P/E Valuation 101

Posted by   admin on    July 3, 2009

P/E Valuation 101: Beauty is in The Eye of the Beholder 

Is This Stock Market Fully Valued?

Every night we seem to hear that the market might be cheap, fully valued or expensive. Sometimes we hear all of those views in the same evening by different pundits. When this happens, hows the average person to know what to believe?

In this article, I wont tell you who to believe and why. However, I can give you some direction with how you might you might hazard a guess on your own.

Let me start with the concept of valuation. Traditional valuation analysis starts with the premise that the value of any asset should be equivalent to the present value of that assets expected future returns or cash flows. In practice, there are a number of methods and processes by which one can estimate valuations  some are quite involved and some less. A rigorous approach would involve seeking to value an asset from multiple vantage points. Yet, the average investor is often not trained or patient enough to go through such a process.

Among the simpler and more commonly used valuation measures is the Price to Earnings or P/E Ratio. At its essence, it represents the share value investors are willing to pay for a share of a company's common stock based upon that company's expected annualized earnings. For example, if a company is earning $4 per share, how much would you be willing to pay for a share?

The P/E Ratio might just serve as a useful tool in answering this question and it helps if you know one of the more useful ways to view it.

A Very Basic P/E Ratio Relationship

When much younger and less informed, I tried perusing financial newspapers to compare the P/E Ratios of the stocks I was interested in to that of others. Often, I applied my comparisons quite indiscriminately. And, the result was not very consistent or effective. At the same time, I wasn't really forming much appreciation for how the ratio could be used or its significance.

What I didn't know, was that the P/E Ratio could be converted into an expected rate of return yield. Lets take a look at the equation to elaborate:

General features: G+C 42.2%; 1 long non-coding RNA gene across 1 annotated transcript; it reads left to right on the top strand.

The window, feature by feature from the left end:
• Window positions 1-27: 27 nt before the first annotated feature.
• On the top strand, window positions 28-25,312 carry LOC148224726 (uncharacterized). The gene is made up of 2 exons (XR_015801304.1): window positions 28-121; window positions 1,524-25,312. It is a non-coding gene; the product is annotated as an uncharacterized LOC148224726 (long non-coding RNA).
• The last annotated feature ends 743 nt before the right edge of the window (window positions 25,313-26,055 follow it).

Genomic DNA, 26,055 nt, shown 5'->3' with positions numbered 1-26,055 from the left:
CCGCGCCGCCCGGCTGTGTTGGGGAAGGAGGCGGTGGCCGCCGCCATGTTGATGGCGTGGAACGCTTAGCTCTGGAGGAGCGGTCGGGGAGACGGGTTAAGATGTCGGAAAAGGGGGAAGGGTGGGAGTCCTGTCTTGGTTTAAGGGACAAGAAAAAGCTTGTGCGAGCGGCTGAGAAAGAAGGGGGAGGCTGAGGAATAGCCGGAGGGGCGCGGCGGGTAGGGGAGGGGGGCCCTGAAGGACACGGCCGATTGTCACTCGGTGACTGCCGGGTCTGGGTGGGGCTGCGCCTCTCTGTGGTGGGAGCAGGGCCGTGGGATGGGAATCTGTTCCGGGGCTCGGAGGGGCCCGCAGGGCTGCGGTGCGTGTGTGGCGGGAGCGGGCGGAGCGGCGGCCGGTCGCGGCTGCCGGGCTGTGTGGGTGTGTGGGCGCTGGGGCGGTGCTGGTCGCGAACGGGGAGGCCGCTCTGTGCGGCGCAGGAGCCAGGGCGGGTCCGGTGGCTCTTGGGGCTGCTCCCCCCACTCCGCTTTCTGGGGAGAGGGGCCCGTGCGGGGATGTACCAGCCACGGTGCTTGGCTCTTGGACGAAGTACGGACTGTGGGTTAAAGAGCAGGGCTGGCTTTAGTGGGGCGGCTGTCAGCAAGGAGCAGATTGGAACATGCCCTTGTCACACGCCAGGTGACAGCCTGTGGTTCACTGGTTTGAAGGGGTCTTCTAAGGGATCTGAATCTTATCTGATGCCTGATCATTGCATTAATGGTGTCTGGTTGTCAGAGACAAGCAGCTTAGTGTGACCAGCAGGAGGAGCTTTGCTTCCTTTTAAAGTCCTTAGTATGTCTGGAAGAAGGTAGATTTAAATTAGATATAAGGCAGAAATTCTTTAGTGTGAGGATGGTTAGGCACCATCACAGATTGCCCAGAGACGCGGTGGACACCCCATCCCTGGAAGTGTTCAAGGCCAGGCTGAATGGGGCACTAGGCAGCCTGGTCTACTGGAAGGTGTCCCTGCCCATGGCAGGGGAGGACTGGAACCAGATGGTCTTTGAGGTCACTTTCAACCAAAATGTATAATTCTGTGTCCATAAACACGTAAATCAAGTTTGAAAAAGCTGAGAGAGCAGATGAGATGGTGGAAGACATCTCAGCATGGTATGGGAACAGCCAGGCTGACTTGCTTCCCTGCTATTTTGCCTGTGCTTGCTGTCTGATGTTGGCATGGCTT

Share Price / Annualized Earnings per Share = P/E Ratio

For those of you who are mathematically inclined, you shouldn't have a problem following this. So, if

Annualized Earnings per Share / Share Price = Earnings Yield

Then, you should be able to obtain the same result from this equation:

1 / P/E Ratio = Earnings Yield

Now, when you convert this ratio into a yield, you have a result that might look easier to evaluate versus other investment opportunities. You might even be able to compare the result to something like - bond yields. Which leads me to introduce you to a theory called the Fed Model. By the way, you would only go through this trouble of converting the P/E ratio to an earnings yield if you didn't have historical or forecasted EPS data readily available.

The Fed Model theory asserts that the yield on 10 Year US Treasury Bonds should be relatively similar to the S&P 500 expected earnings yield. This, in theory, is a method that can provide you an indication whether equities are cheap, fully valued, or expensive. Under this theory, if the 10 Yr UST yield is greater than the forward earnings yield of the S&P 500, then stocks are expensive relative to bonds and vice-versa. The theory is not perfect, but should give you a basis for developing your own thoughts on the subject. Just note that stocks are far less comparable to US Treasury bonds when it comes to risk and that needs to be considered as well.